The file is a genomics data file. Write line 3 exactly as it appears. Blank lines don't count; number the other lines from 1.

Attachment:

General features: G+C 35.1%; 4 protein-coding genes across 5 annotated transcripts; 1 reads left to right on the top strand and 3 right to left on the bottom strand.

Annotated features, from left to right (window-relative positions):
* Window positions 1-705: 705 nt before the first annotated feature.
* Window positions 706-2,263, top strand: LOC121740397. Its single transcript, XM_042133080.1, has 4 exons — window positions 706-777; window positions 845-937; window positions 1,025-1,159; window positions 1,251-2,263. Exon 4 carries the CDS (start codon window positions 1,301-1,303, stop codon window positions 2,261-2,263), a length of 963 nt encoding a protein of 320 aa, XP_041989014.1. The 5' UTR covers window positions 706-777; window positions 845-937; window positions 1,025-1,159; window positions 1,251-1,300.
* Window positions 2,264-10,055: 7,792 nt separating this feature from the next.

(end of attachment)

* Window positions 1-705: 705 nt before the first annotated feature.